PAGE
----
Wednesday, 3 February 2010

Asia fiddles as inflation fears resurface

2 Feb 10 07:51:58, Alan Wheatley, China Economics Editor BEIJING (Reuters)

Last year was tough for Asia's economy but easy for its central bankers. All they had to do was flood their banking systems with lots of cheap cash and sit tight. But in 2010 they are going to have to earn their money.Worries about growth have quickly given way to concerns about inflation, and investors seem split down the middle about the capacity of central banks to rise to the challenge.

As global jitters over China's initial tightening of monetary policy demonstrate, some fear the response will be too harsh. Others, though, fret that some central banks, for instance in India and South Korea, are already falling behind the policy curve and will upset financial markets when they are finally forced to squeeze inflation out of the system.

For when it comes to monetary policy, a stitch in time often really does save nine. Rob Subbaraman, chief Asia economist at Nomura in Hong Kong, said the biggest risk facing Asia was that of an unexpected surge in commodity prices driving up inflation. Part of the problem is that policymakers, still fearful of an economic double-dip in the West, are wary of withdrawing fiscal stimulus and do not want their currencies to rise too fast.

And because the Federal Reserve is unlikely to raise U.S. interest rates until the second half of this year, Asian central banks will probably keep their own rates too low for too long for fear of attracting speculative money. As a result, Nomura expects inflation-adjusted borrowing costs in eight of the 12 countries it tracks to be negative by June -- a recipe for bubbly domestic demand and asset prices."When we look at the region now collectively, monetary and fiscal policies have never been so loose," Subbaraman said.

J.P. Morgan expects interest rates to be rising in some countries by early spring, but at a tepid pace relative to Asia's economic backdrop. The bank's economists reckon the average interest rate in emerging Asia will remain three percentage points below the level implied by a widely followed rule of thumb devised by the U.S. economist, John Taylor.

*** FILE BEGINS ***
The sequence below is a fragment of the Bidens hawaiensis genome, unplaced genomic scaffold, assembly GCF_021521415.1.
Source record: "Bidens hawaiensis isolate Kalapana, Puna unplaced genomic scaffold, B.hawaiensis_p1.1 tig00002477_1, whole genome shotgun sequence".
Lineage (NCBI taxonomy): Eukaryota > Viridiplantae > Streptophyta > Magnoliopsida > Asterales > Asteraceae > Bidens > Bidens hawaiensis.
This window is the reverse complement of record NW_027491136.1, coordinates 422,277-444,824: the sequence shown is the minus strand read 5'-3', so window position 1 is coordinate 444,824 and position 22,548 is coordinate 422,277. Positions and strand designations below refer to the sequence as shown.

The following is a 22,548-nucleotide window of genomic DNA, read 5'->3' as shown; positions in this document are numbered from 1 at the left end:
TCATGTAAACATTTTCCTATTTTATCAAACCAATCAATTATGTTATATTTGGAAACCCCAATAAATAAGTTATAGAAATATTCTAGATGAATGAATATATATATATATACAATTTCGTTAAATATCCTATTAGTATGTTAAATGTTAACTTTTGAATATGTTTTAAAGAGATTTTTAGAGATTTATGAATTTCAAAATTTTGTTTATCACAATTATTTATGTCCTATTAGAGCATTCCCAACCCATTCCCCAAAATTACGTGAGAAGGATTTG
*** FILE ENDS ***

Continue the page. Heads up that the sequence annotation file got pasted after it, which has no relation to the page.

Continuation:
Central banks, a number of them under political pressure to keep borrowing costs low, instead have contented themselves so far with measures to mop up some of the surplus cash they injected into their economies. "Normalisation" of super-loose policy, not tightening, is the ugly buzzword. For instance, India and China last month increased the proportion of deposits that banks must keep with the central bank, instead of lending them out, while the Philippines raised a rate on a short-term lending facility. None of them increased their benchmark interest rates.

Given that the Reserve Bank of India on Friday issued a sharp warning over inflation at the same time as it tightened required reserves, a half point increase in interest rates is likely to follow next month, Prakriti Sofat and Rahul Bajoria of Barclays Capital said."However, based on our meetings with a number of Asian central banks, the clear theme is that policymakers remain cautious, and the risks are that rate hikes may be delayed," they wrote in a report.

The case for pre-emptive action is based not only on Asia's rapid economic recovery, which is absorbing the spare capacity and excess labour needed to keep a lid on prices. It is also justified, some economists believe, because a repeat of the 2007/2008 spike in global food prices is taking shape.

Western central banks play down passing increases in the cost of food because it typically accounts for just 10-15 percent of the consumer price index. In Asia ex-Japan, though, food makes up 30-35 percent of the CPI, so a jump can quickly boost overall inflation and harden expectations of a price spiral.

Glenn Maguire, chief Asia economist at Societe Generale in Hong Kong, is among the worriers. He says the upswing in food commodity prices since 2004 has been rivalled only twice in the last century -- in the 1930s during the recovery from the Great Depression and during the commodity boom of the 1970s.

He postulates that China could be having a profound impact on food inflation as strong income growth, rapid urbanisation and westernisation of the local diet boost demand."The speed at which inflation is turning in Asia argues for a much more prudent stance on policy, and there are few Asian economies that should be exempt from tightening over the course of 2010," Maguire said.

A more optimistic view comes from economists Silvia Liu and T.J. Bond at Bank of America Merrill Lynch in Hong Kong. Leaving aside China and India, the only two countries with billion-plus populations, the economists said year-on-year food inflation had moderated in Asia to 1.3 percent in the fourth quarter of 2009 from 4.8 percent in the second quarter. The memory of 2008, when inflation peaked in mid-year at 8.5 percent, up 5.6 percentage points from the year before, remains vivid, Liu and Bond wrote in a weekly report.

But they think a better comparison is with 2004, when inflation crested at 4.2 percent, up 2.6 points from the year before.They expect Asian inflation to accelerate to 3.5 percent in 2010 from 0.7 percent in 2009.But they acknowledged that conditions could change. "In particular, if China maintains a rigid FX regime, the entire region may find it difficult to tighten monetary policy, given the low levels of U.S. rates. As a result, asset prices, money, and credit growth could all rise, raising inflation risks in 2011. This is the key risk we will monitor over the course of the year," they wrote.

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